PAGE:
Sushi
Sushi In Tokyo

It’s sushi, and this is Tokyo. Do you want me to elaborate on that? You know it’s delicious. It’s delicious, fresh, perfectly prepared, served in millions of wonderful restaurants on every corner, and it’s absolutely affordable. Come to Tokyo and eat as much sushi as you can stomach, because when you go home and are charged eight dollars for a single piece of tuna nigiri, you’ll wish you had eaten more. [Photos]

Soba
Soba

We learned how to make soba noodles during a day spent with a master chef. But it was by watching (and listening to) fellow patrons in the restaurants of Tokyo, that we learned how to slurp. Soba are hand-cut buckwheat noodles, normally served cold, with a small bowl of soy-based dipping sauce that’s garnished with spring onions. You grab a few noodles with your chopsticks, dunk them half-way into the sauce, and then … slurrrrp. One of our favorite meals. [Photos]

Ramen
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I thought I knew all about ramen noodles. I went to college, after all, and survived four years on a diet of Papa John’s pizza, beer and ramen. But I knew nothing. Those dried-out noodles in styrofoam cups have as much to do with real ramen as Pringles have to do with potatoes. From the first steaming bowl I tried in Tokyo, I was hooked. I could eat ramen for weeks and never get sick of it, especially since there’s such variety. Every region of Japan has its own spin on the dish, and you can find them all in the capital. Especially popular in Tokyo are tsukemen, or dipping ramen noodles. [Photos]

Shabu-Shabu
Shabu Shabu

A pot of broth is set upon the burner built into your table, and soon the waitress will bring a tray of vegetables and meat. Once the broth is boiling, you start plopping in the food, leaving it to cook for as long as you want. Then you eat it. Shabu-shabu is another Japanese dish which asks the customer to do the cooking himself. The name is derived from the sound the food makes as you stir it around the pot. I’d be more inclined to call it “hiss hiss,” but “shabu shabu” is apparently how the Japanese ear hears that sound. At any rate, this is a fun meal to enjoy with friends. [Photos]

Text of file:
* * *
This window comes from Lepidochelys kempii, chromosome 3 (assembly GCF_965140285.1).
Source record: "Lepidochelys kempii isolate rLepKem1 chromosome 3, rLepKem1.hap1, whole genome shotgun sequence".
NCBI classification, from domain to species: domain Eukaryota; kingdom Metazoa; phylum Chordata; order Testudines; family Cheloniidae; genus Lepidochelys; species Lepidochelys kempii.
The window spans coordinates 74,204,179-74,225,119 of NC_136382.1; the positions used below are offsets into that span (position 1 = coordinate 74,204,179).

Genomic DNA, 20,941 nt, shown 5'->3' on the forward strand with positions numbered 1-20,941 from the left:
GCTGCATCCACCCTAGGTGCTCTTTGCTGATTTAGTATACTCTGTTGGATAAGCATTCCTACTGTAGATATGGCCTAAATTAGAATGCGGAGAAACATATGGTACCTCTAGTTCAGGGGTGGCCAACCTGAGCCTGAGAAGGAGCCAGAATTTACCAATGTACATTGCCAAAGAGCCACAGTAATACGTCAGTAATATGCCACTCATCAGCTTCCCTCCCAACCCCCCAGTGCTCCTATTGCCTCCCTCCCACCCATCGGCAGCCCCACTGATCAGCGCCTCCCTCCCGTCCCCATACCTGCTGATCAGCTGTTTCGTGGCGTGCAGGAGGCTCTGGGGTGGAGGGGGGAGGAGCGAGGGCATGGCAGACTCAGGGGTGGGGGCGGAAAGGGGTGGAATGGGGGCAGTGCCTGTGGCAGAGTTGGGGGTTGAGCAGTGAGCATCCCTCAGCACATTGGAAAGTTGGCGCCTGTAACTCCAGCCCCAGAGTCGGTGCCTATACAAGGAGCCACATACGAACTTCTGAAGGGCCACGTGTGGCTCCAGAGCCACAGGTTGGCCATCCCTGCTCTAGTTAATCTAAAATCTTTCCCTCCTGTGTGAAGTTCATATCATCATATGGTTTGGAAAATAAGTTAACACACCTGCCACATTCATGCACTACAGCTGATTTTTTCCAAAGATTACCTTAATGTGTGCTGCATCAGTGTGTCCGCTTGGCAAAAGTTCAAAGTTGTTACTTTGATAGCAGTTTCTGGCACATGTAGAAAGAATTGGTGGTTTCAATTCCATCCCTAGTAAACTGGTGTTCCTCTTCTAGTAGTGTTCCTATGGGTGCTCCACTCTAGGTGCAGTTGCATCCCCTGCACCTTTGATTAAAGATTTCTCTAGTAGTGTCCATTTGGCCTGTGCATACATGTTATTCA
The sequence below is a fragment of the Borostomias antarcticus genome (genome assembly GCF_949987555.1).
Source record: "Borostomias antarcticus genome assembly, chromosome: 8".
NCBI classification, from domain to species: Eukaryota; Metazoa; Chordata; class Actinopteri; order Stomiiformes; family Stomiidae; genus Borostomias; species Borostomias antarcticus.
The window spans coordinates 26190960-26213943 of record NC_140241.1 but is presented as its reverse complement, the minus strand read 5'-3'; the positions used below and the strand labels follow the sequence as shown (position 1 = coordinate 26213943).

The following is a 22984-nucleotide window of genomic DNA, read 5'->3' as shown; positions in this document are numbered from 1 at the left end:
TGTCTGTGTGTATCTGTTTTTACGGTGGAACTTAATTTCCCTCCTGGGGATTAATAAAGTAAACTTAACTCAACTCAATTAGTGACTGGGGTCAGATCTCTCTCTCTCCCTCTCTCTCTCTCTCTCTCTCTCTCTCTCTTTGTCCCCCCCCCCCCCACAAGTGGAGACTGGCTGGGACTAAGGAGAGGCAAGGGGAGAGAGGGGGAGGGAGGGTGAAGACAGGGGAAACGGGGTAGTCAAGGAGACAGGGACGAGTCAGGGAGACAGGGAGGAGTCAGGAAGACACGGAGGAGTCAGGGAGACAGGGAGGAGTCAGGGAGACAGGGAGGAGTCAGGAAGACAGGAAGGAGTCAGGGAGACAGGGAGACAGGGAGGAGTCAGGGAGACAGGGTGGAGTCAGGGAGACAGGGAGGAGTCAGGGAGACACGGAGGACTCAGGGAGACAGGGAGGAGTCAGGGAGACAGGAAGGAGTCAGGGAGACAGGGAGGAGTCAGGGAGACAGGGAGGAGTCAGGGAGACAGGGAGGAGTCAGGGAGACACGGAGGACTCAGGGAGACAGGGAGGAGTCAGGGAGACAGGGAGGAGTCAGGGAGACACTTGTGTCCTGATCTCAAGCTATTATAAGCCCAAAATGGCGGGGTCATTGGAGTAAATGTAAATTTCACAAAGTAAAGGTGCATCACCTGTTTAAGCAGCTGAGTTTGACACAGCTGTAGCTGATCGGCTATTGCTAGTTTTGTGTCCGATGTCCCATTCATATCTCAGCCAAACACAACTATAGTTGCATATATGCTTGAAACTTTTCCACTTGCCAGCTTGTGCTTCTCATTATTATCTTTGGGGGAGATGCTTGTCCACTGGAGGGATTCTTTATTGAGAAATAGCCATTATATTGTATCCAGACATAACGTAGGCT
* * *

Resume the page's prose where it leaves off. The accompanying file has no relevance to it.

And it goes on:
Japanese Cookbooks

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June 28, 2014 at 3:28 pm Comments (5)

The Modern Side of Yokohama

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After dedicating the morning to Yokohama’s historic harbor district and grabbing lunch in Asia’s largest Chinatown, we moved farther north up the bay and spent the afternoon in the more modern part of town.

Modern Yokohama

The 1980s were an exciting time for Yokohama. At the beginning of the decade, it surpassed Osaka in population to become Japan’s second-largest city. In 1983, work began on Minato Mirai 21, a sprawling complex built on reclaimed land that was destined to become the city’s new business and entertainment district. And in 1989, Yokohama unveiled both the world’s tallest Ferris wheel (the Cosmo Clock) and the 860-meter Yokohama Bay Bridge.

Modern Yokohama

Our afternoon began at the Red Brick Warehouses, located across from Osanbashi Pier. These twin buildings were built in 1905, and managed to survive the disasters that leveled the rest of the city, thanks to the durable material with which they were constructed. Today, they host upscale shops and provide a unique setting for special events.

Modern Yokohama

From here, it was a short walk to Cosmo World, home of the aforementioned Cosmo Clock. The amusement park is free to enter and we wandered underneath a roller coaster to watch a steady procession of screaming adolescent girls splash down the water log ride. (Amusement parks in Japan seem to be popular with screaming adolescent girls.) We considered riding the Ferris wheel, but the sky was turning a strange color, so we decided to keep our feet on the ground.

Modern Yokohama

Sure enough, as we crossed a bridge into the Minato Mirai 21 district, an astounding wind storm kicked up. I hadn’t felt wind like this for a very long time, nearly strong enough to knock us both over. Umbrellas and hats were flying, bikes were being blown over, and hairstyles were being ruined all around us. This was chaotic fun for a couple minutes, but made it impossible to appreciate the architecture of this modern urban district, whose name means “Port of the Future in the 21st Century.” Soon, we were running for shelter in the Landmark Tower.

Modern Yokohama

Until being bested by Osaka’s Abeno Harukas in 2014, the Yokohama Landmark Tower was the tallest building in Japan. Completed in 1993, the tower boasts an observation deck on its 69th floor, and elevators that reach speeds of 28 mph.

Modern Yokohama

Almost two months after having arrived in Japan, it was from atop the Landmark Tower that we finally saw Mount Fuji. The wind storm had removed some of the smog, revealing the famous flat-capped mountain on the horizon. We sat down in comfortable chairs facing west, ordered wine, and stayed put as the sun went down. It was the perfect way to end an exceptional day in Yokohama.